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Jeremy Johnson
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Most recently, Jeremy held the title of Assistant Vice President at a listed investment bank's asset management group as a buy-side analyst. Previously he worked as a senior valuation analyst for a large international accounting firm. He has also worked in sales for a separate listed investment... More
  • Gold Price Analysis 1 comment
    Oct 11, 2010 4:42 AM | about stocks: GLD
    I became interested in gold around the year 2002 because of the long stagnation in price and the aggressive monetary policy being implemented at the time.  I was a teaching assistant in an accounting class at university and we had a stock market contest.  I recommended that one of my student's select a gold stock and since the teaching assistant's were allowed to participate as well, I selected one.  Both our stocks were up 40% in 3 months.  Having caught the gold bug, I began doing further research on the metal.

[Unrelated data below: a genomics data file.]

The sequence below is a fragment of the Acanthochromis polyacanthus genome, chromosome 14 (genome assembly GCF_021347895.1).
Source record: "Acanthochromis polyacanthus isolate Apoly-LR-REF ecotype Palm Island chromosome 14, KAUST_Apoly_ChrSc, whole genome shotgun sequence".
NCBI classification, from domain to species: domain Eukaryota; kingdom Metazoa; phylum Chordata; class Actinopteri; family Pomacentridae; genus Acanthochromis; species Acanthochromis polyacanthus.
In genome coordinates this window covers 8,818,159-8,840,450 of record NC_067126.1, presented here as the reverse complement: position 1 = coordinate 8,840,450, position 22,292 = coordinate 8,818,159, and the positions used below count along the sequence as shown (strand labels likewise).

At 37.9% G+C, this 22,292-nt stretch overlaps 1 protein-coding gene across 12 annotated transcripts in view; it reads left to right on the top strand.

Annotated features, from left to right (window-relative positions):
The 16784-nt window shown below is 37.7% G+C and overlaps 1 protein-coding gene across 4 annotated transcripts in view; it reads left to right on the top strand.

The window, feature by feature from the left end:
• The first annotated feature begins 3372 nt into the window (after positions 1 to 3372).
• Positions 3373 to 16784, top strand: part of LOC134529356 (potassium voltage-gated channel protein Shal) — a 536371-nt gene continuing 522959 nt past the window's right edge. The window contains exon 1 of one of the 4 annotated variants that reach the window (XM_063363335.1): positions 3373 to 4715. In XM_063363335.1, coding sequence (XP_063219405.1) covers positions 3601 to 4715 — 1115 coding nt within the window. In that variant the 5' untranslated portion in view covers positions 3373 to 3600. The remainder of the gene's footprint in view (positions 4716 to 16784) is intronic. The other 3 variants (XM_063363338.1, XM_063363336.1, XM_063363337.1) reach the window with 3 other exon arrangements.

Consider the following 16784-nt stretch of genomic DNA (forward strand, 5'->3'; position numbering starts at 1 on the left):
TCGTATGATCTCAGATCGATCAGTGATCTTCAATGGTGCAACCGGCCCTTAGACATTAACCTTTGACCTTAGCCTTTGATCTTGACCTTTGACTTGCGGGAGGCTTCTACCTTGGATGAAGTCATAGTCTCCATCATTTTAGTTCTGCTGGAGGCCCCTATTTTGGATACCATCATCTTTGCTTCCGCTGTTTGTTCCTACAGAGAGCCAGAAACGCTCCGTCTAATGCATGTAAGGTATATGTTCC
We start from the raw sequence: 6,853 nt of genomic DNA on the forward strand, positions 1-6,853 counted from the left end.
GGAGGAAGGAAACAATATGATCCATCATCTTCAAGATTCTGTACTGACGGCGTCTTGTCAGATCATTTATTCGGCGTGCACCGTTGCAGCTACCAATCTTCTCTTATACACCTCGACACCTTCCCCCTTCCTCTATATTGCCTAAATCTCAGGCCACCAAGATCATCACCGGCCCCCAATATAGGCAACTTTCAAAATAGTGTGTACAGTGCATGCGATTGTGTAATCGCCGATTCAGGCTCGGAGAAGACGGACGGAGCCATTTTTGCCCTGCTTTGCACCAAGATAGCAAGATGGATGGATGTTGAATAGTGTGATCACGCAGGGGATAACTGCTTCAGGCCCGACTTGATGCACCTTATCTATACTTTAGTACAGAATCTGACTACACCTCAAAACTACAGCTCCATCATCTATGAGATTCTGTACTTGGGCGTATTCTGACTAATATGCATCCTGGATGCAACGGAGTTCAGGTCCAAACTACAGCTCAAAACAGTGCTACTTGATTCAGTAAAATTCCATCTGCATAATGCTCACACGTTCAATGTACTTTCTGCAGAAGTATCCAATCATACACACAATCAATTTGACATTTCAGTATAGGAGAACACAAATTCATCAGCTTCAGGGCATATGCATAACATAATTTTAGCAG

After graduating I read an investment piece by Barton Biggs that highlighted the case for gold.  The work wasn't his own, he was in fact passing along some of the analysis of a former colleage whom gained some notoriety by convincing the firm that put option prices were extremely cheap in late 1987.  The volatility smile was born shortly thereafter and this individual secured himself a nice opportunity to set out on his own for his contribution to finance.  Unfortunately, I can't remember this individual's name, but he founded a small firm that dedicated itself to gold market research.  One of the key insights this individual had was that gold performed well in times of negative real interest rates.  Seems obvious in 2010, but this relatively simple analysis with some other supporting facts turned me into a gold bull in 2003.  As a recent college grad with plenty of debt, I had limited means to express a view on gold, but in 2004 I purchased about 2.5 ounces of gold at the equivalent of $390 an ounce.  My opinion on why gold has performed well over the past 10 years is far more nuanced than it was at the time which is to say I don't think I saw all the risks but this is the genesis of my interest in gold and should establish some background for my current view.